In the fall of 2018 I started my first rotation of a cooperative education experience at NASA Johnson Space Center as a Pathways Intern. I worked in Electrical, Mechanical, and External Thermal Systems group within the Flight Operations Directorate to develop telemetry displays for Orion and ISS (International Space Station) power systems, receive introductory training for flight controllers including ISS command training, and gain certification to teach a crew lesson on ISS Power Connectivity.
Starting part-time at the end of the Spring 2018 semester and full-time throughout the summer, I programmed data collection systems onboard unmanned aerial vehicles used for turbulence research. I wrote code to sample a wide variety of sensors and rapidly save data so it could be analyzed for research. I also supported the 2018 ISSARA Flight Week in San Luis Valley, Colorado by assisting with flight operations, technical assistance, and logistics support.
Some of code I wrote for this project can be found on Github under the ukyuav organization.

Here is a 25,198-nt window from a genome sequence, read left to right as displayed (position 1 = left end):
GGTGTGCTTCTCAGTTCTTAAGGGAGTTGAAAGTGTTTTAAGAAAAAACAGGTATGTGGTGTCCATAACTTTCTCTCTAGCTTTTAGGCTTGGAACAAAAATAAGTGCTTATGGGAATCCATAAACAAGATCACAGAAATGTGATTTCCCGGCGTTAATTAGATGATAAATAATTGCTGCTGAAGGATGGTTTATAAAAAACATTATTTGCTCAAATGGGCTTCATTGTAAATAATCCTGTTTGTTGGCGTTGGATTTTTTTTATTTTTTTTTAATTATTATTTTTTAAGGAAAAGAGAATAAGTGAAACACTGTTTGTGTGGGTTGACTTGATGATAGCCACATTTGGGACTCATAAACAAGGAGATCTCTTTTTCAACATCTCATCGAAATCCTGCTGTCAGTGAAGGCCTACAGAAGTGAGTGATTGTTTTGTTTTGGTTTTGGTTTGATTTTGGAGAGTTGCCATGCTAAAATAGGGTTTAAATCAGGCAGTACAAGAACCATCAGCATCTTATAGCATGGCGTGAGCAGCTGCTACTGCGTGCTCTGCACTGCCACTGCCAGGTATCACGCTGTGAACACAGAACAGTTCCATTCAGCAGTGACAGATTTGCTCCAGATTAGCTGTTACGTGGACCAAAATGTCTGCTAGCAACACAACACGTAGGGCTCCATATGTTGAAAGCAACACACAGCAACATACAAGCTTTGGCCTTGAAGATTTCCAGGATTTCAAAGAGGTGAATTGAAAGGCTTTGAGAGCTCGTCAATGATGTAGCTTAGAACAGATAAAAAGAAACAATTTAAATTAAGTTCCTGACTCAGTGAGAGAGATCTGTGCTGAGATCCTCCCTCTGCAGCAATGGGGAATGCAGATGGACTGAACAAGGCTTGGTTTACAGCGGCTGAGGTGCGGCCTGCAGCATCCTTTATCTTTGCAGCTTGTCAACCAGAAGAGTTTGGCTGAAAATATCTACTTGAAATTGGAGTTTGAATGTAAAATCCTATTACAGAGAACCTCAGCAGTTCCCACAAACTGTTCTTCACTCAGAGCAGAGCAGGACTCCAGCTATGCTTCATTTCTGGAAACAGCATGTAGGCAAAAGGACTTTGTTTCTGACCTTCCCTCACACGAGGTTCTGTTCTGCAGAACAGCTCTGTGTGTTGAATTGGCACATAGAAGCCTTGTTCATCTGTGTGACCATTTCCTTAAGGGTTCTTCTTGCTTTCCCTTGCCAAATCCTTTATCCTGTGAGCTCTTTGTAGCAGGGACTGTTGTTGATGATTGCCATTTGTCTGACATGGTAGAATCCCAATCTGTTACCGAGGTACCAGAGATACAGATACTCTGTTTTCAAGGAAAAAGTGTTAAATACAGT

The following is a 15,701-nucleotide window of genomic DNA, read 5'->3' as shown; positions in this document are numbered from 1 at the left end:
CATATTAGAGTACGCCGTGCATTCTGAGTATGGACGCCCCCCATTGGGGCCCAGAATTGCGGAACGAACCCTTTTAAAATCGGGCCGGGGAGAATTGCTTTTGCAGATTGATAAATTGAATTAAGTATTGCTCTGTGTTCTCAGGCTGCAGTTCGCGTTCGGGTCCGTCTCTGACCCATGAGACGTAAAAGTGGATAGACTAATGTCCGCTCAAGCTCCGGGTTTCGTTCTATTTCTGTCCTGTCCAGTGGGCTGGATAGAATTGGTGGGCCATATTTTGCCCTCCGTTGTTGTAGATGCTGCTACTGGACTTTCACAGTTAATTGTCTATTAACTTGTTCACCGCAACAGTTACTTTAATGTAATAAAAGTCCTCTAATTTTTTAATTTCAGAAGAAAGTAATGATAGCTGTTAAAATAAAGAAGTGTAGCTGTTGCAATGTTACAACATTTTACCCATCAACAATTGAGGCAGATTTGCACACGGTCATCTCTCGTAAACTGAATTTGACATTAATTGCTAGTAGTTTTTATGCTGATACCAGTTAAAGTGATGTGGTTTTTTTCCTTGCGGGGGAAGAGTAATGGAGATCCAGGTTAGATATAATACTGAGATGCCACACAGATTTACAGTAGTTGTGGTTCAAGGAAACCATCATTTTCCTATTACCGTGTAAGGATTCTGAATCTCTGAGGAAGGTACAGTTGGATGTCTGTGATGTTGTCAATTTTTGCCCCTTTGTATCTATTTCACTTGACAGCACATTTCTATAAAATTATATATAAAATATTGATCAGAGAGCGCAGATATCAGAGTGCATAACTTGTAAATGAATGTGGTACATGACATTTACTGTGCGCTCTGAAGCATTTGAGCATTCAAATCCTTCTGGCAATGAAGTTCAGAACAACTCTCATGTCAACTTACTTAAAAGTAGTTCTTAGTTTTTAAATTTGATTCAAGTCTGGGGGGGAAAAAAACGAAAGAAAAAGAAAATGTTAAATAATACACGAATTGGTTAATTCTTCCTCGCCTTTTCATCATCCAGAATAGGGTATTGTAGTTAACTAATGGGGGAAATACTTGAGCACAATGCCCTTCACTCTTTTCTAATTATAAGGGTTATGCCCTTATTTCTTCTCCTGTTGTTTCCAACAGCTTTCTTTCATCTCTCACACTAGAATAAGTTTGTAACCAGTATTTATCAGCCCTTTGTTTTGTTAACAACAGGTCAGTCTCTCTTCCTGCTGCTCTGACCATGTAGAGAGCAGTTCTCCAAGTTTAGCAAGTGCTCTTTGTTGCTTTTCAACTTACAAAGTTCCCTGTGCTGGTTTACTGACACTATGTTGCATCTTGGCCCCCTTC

In the summer of 2020, I worked with a group of undergraduate students from the University of Kentucky, the University of Montana, Oklahoma State University, and the University of Idaho to study the atmospheric response to total solar eclipses.
There were two main components to this project. One was to gain proficiency in collecting data using systems that included weather balloons with radiosonde payloads and mobile weather stations. Because of my prior experience in ballooning, I developed the procedures for preparing and launching the radiosondes and trained the other Kentucky students to use them. This was done with the expectation that we would be using these techniques to gather data over a period of a few days in Chile or Argentina surrounding the December 2020 total solar eclipse there.